What Was The First Standardised World Cup Match Ball?

The FIFA World Cup is the pinnacle of football, where the greatest teams from around the world play each other to see who the best in the world is, but, interestingly, it took until 1970 before the idea of FIFA approved match balls was fully realised.

In the early days of the World Cup, and international football in general, footballs were nonstandard, often changed between which individual ball was used, and was generally selected not out of a rigorous process but based on what was available locally.

The first World Cup in 1930 has one of the most ludicrous examples of this, as both Argentina and Uruguay, the two teams in the final, each supplied a ball for each half.

When Argentina had their ‘Tiento’ ball on the pitch they were leading 2-1, but when Uruguay switched to the ‘T-Model’ for the second half, the larger, heavier, more solid ball suited their game better and they won 4-2, clinching the championship on home turf.

Interestingly enough, the 1934 World Cup was won by hosts Italy, who chose the match ball for the event, the ‘Federale 102’ (although an English ball was used for the final).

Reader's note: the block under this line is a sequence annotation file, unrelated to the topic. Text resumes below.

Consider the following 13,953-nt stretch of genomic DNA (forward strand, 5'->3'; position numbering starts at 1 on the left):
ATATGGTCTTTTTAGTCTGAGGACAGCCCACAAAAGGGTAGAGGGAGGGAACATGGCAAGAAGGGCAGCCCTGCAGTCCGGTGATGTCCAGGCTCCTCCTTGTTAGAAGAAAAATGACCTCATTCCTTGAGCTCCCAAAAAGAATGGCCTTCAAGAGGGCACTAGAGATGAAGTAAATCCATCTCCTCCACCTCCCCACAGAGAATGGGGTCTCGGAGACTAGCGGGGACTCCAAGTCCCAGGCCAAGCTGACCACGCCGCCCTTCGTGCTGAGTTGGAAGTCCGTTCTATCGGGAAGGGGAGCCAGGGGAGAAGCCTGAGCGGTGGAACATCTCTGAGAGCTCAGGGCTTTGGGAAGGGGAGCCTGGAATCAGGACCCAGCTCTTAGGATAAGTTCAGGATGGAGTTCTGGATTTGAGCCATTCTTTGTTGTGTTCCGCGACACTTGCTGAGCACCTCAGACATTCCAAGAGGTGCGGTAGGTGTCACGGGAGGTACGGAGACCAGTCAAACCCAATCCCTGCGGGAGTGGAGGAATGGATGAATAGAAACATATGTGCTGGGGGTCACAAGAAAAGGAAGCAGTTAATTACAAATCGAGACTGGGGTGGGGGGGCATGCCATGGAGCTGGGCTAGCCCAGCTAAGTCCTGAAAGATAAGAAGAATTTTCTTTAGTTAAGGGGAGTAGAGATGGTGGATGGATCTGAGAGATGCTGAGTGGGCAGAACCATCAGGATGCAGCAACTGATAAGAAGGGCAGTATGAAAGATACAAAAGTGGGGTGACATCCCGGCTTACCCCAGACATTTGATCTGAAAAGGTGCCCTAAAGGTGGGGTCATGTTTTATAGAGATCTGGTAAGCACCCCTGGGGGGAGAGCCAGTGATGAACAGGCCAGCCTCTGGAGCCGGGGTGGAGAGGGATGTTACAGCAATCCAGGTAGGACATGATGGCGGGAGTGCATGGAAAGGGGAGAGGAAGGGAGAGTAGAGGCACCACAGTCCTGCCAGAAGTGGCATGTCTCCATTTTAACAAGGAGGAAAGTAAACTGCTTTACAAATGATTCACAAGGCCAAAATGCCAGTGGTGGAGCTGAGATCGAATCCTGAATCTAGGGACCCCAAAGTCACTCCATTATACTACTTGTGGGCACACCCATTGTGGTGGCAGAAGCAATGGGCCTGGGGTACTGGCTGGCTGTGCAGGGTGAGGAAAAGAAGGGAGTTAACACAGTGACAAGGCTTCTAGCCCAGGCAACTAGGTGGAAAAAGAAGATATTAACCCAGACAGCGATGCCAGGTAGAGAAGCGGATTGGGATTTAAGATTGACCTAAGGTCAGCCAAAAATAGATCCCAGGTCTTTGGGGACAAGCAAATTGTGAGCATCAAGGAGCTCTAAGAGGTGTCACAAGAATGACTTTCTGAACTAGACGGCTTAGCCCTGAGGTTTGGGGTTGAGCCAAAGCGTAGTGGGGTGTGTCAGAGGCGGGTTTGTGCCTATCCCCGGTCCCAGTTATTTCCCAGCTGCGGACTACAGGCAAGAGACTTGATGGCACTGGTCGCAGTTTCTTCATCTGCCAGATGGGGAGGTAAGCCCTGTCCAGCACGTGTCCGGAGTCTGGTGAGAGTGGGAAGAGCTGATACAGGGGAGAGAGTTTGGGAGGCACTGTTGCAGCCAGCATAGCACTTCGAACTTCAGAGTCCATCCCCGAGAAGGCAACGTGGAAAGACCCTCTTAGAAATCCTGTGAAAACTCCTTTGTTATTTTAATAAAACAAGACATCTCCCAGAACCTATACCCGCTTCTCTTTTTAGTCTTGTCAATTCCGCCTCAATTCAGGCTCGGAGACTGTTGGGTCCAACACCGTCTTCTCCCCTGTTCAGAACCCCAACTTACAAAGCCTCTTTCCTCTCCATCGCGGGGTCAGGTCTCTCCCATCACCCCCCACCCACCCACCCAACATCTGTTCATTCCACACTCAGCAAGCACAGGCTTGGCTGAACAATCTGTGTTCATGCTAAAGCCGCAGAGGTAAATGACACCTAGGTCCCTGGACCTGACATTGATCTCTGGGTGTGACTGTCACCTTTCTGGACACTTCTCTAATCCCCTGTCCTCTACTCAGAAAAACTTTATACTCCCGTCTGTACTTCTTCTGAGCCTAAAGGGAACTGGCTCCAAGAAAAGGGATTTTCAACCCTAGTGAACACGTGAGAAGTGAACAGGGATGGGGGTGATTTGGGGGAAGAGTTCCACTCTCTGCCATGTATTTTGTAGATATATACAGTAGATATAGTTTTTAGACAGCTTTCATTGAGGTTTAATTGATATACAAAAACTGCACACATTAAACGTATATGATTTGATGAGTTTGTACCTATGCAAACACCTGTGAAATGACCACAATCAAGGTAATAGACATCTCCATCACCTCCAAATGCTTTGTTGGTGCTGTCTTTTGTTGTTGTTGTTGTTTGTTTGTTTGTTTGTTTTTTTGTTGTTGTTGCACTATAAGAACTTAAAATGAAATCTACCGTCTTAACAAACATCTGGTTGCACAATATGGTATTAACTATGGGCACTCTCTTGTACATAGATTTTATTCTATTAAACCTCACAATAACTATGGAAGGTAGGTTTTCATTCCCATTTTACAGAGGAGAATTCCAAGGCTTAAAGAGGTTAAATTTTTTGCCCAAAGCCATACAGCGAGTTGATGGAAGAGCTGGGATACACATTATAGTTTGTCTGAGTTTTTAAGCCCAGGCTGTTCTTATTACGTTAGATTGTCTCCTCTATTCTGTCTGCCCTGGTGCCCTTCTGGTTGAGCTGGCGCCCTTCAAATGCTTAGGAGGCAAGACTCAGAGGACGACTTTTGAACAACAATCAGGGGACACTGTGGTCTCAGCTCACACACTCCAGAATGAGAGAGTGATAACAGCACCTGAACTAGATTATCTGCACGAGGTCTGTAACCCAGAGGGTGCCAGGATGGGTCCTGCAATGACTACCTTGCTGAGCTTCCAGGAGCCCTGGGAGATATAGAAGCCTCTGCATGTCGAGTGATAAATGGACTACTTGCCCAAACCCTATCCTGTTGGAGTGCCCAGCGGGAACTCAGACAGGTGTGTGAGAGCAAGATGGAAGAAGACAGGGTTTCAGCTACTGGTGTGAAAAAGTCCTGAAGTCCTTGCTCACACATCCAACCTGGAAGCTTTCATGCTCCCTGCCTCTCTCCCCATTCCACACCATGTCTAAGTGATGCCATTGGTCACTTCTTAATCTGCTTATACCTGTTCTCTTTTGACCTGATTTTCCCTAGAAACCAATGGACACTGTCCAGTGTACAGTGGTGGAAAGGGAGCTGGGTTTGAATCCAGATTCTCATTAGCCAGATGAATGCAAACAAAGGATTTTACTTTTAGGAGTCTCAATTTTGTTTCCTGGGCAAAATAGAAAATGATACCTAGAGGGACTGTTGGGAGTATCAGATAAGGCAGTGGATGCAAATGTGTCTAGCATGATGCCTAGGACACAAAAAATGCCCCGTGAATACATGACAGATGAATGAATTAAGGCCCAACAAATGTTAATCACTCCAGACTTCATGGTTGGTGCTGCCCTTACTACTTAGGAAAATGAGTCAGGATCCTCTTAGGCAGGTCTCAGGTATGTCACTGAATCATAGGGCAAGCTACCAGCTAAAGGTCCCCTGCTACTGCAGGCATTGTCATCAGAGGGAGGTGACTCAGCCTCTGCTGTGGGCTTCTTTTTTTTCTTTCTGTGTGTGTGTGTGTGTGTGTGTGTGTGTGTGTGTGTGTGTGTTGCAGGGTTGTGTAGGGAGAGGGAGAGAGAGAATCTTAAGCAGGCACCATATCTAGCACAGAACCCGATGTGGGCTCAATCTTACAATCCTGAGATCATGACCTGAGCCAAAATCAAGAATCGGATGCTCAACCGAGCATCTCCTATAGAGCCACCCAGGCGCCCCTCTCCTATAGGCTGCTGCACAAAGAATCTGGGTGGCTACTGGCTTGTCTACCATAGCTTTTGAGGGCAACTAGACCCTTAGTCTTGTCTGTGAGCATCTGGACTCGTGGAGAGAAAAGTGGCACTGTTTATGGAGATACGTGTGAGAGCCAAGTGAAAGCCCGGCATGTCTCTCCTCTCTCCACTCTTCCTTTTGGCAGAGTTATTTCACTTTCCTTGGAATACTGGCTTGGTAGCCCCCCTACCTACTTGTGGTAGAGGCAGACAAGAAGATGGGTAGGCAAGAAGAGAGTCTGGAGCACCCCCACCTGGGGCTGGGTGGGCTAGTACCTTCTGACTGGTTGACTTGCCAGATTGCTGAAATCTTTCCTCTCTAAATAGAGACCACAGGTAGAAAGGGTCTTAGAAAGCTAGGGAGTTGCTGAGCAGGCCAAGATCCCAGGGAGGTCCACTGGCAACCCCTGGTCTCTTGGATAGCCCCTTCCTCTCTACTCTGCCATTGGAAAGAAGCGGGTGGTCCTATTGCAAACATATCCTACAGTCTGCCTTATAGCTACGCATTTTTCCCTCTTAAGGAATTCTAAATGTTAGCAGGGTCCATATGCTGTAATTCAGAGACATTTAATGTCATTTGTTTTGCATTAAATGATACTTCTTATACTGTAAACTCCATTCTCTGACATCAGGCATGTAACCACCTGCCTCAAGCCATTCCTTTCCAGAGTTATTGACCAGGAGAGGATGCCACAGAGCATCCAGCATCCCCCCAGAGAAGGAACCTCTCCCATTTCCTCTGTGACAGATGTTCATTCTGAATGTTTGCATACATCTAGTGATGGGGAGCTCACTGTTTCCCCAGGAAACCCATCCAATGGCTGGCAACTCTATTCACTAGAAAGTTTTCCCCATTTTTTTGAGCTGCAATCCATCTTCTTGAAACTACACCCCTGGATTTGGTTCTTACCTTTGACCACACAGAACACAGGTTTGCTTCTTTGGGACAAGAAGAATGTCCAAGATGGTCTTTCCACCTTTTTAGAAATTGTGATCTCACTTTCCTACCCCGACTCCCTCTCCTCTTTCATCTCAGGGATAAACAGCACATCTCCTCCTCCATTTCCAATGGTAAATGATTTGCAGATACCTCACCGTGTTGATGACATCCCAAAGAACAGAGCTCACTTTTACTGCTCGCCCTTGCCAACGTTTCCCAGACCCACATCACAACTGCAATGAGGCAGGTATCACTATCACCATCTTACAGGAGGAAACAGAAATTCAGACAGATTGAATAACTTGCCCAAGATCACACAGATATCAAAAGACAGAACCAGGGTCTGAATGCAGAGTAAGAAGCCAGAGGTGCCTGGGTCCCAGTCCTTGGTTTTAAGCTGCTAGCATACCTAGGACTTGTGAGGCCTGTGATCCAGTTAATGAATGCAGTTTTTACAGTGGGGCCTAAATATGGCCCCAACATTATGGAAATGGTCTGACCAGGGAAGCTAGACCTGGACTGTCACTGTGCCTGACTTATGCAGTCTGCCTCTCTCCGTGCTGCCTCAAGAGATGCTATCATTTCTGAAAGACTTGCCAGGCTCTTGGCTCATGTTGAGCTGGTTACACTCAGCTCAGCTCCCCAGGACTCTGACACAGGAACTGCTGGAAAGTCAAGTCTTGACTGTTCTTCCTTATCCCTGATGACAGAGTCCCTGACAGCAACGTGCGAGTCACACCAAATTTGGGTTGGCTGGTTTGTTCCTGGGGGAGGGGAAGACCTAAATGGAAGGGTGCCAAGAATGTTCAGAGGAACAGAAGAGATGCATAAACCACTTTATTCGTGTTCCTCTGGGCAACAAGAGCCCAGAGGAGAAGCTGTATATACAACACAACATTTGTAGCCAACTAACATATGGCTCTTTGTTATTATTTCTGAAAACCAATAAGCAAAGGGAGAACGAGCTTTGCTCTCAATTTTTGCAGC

In 1950, the Argentinian Superball Duplo T was the first ball to not be made in the host country since the 1930 final, but the Swedish Top Star in 1958 helped the hosts become surprise runners up.

Because there was no standardisation, referees and officials could simply elect to use a different ball, as happened in the opening match for the 1962 World Cup in Chile.

England won in 1966, but they also got to choose the match ball, the Slazenger Challenge 4-Star albeit after a rigorous testing procedure.

After this, FIFA decided to take control of the process and asked German manufacturer Adidas to make the match ball for the 1970 World Cup in Mexico.

They made the Telstar, which became so popular and so ubiquitous that its black and white panels are often the first image that comes to mind when you think of a standard football.

The rest is history, with the Telstar reused in 1974 and a revised version known as the Tango becoming so popular that variations of it would be used until the 2002 World Cup.